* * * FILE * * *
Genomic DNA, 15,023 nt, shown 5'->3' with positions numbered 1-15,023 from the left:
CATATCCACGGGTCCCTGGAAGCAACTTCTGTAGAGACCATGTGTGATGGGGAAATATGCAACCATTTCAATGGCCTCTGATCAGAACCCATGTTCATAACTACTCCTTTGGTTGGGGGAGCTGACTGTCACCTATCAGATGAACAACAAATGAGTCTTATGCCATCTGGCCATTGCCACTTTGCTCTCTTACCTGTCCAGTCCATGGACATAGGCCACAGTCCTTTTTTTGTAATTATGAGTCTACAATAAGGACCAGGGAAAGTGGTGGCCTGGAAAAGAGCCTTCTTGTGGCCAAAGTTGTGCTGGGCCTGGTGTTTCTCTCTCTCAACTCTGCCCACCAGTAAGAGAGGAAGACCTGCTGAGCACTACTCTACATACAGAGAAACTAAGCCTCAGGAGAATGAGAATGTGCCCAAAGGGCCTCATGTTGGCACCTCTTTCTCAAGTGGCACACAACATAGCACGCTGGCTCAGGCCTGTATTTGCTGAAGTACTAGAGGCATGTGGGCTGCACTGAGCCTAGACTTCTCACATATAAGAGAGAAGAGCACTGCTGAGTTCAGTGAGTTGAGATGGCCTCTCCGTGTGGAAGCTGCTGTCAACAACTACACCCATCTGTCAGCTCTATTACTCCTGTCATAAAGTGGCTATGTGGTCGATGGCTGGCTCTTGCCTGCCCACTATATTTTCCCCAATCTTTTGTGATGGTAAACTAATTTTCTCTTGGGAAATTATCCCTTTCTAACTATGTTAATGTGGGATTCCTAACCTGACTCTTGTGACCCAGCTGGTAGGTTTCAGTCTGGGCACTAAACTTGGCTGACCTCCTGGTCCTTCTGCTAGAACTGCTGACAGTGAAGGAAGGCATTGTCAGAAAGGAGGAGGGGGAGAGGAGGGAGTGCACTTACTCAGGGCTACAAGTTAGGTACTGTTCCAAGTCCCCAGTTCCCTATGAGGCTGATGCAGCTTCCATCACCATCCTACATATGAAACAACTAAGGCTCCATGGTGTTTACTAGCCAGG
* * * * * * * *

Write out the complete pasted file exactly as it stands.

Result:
Genomic DNA, 15,023 nt, shown 5'->3' with positions numbered 1-15,023 from the left:
CATATCCACGGGTCCCTGGAAGCAACTTCTGTAGAGACCATGTGTGATGGGGAAATATGCAACCATTTCAATGGCCTCTGATCAGAACCCATGTTCATAACTACTCCTTTGGTTGGGGGAGCTGACTGTCACCTATCAGATGAACAACAAATGAGTCTTATGCCATCTGGCCATTGCCACTTTGCTCTCTTACCTGTCCAGTCCATGGACATAGGCCACAGTCCTTTTTTTGTAATTATGAGTCTACAATAAGGACCAGGGAAAGTGGTGGCCTGGAAAAGAGCCTTCTTGTGGCCAAAGTTGTGCTGGGCCTGGTGTTTCTCTCTCTCAACTCTGCCCACCAGTAAGAGAGGAAGACCTGCTGAGCACTACTCTACATACAGAGAAACTAAGCCTCAGGAGAATGAGAATGTGCCCAAAGGGCCTCATGTTGGCACCTCTTTCTCAAGTGGCACACAACATAGCACGCTGGCTCAGGCCTGTATTTGCTGAAGTACTAGAGGCATGTGGGCTGCACTGAGCCTAGACTTCTCACATATAAGAGAGAAGAGCACTGCTGAGTTCAGTGAGTTGAGATGGCCTCTCCGTGTGGAAGCTGCTGTCAACAACTACACCCATCTGTCAGCTCTATTACTCCTGTCATAAAGTGGCTATGTGGTCGATGGCTGGCTCTTGCCTGCCCACTATATTTTCCCCAATCTTTTGTGATGGTAAACTAATTTTCTCTTGGGAAATTATCCCTTTCTAACTATGTTAATGTGGGATTCCTAACCTGACTCTTGTGACCCAGCTGGTAGGTTTCAGTCTGGGCACTAAACTTGGCTGACCTCCTGGTCCTTCTGCTAGAACTGCTGACAGTGAAGGAAGGCATTGTCAGAAAGGAGGAGGGGGAGAGGAGGGAGTGCACTTACTCAGGGCTACAAGTTAGGTACTGTTCCAAGTCCCCAGTTCCCTATGAGGCTGATGCAGCTTCCATCACCATCCTACATATGAAACAACTAAGGCTCCATGGTGTTTACTAGCCAGG